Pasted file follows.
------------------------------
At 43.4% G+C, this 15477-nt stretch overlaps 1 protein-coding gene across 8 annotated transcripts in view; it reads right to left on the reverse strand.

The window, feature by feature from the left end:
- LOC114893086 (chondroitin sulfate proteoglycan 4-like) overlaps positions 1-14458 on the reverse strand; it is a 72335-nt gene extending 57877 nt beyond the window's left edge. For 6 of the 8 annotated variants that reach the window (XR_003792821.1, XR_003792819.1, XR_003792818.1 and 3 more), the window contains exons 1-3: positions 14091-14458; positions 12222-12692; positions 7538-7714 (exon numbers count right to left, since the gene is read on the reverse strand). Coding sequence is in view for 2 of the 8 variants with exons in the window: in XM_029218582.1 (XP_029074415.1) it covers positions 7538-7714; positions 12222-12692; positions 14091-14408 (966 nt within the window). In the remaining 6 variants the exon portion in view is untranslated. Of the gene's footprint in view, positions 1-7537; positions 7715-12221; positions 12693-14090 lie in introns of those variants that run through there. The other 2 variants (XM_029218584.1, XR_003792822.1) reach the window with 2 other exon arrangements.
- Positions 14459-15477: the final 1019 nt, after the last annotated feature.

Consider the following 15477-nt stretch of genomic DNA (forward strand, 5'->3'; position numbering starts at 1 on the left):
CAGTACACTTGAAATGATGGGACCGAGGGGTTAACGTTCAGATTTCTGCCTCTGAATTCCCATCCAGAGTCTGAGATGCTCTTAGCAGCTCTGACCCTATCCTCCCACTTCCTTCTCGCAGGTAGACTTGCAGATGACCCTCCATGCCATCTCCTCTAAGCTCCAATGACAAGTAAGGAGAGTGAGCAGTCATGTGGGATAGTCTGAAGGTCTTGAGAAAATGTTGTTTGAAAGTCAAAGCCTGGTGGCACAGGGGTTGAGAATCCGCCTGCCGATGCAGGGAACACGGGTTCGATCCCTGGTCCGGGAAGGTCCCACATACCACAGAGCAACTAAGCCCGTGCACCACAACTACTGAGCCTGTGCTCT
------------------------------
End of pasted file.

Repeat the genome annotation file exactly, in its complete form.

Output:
At 43.4% G+C, this 15477-nt stretch overlaps 1 protein-coding gene across 8 annotated transcripts in view; it reads right to left on the reverse strand.

The window, feature by feature from the left end:
- LOC114893086 (chondroitin sulfate proteoglycan 4-like) overlaps positions 1-14458 on the reverse strand; it is a 72335-nt gene extending 57877 nt beyond the window's left edge. For 6 of the 8 annotated variants that reach the window (XR_003792821.1, XR_003792819.1, XR_003792818.1 and 3 more), the window contains exons 1-3: positions 14091-14458; positions 12222-12692; positions 7538-7714 (exon numbers count right to left, since the gene is read on the reverse strand). Coding sequence is in view for 2 of the 8 variants with exons in the window: in XM_029218582.1 (XP_029074415.1) it covers positions 7538-7714; positions 12222-12692; positions 14091-14408 (966 nt within the window). In the remaining 6 variants the exon portion in view is untranslated. Of the gene's footprint in view, positions 1-7537; positions 7715-12221; positions 12693-14090 lie in introns of those variants that run through there. The other 2 variants (XM_029218584.1, XR_003792822.1) reach the window with 2 other exon arrangements.
- Positions 14459-15477: the final 1019 nt, after the last annotated feature.

Consider the following 15477-nt stretch of genomic DNA (forward strand, 5'->3'; position numbering starts at 1 on the left):
CAGTACACTTGAAATGATGGGACCGAGGGGTTAACGTTCAGATTTCTGCCTCTGAATTCCCATCCAGAGTCTGAGATGCTCTTAGCAGCTCTGACCCTATCCTCCCACTTCCTTCTCGCAGGTAGACTTGCAGATGACCCTCCATGCCATCTCCTCTAAGCTCCAATGACAAGTAAGGAGAGTGAGCAGTCATGTGGGATAGTCTGAAGGTCTTGAGAAAATGTTGTTTGAAAGTCAAAGCCTGGTGGCACAGGGGTTGAGAATCCGCCTGCCGATGCAGGGAACACGGGTTCGATCCCTGGTCCGGGAAGGTCCCACATACCACAGAGCAACTAAGCCCGTGCACCACAACTACTGAGCCTGTGCTCT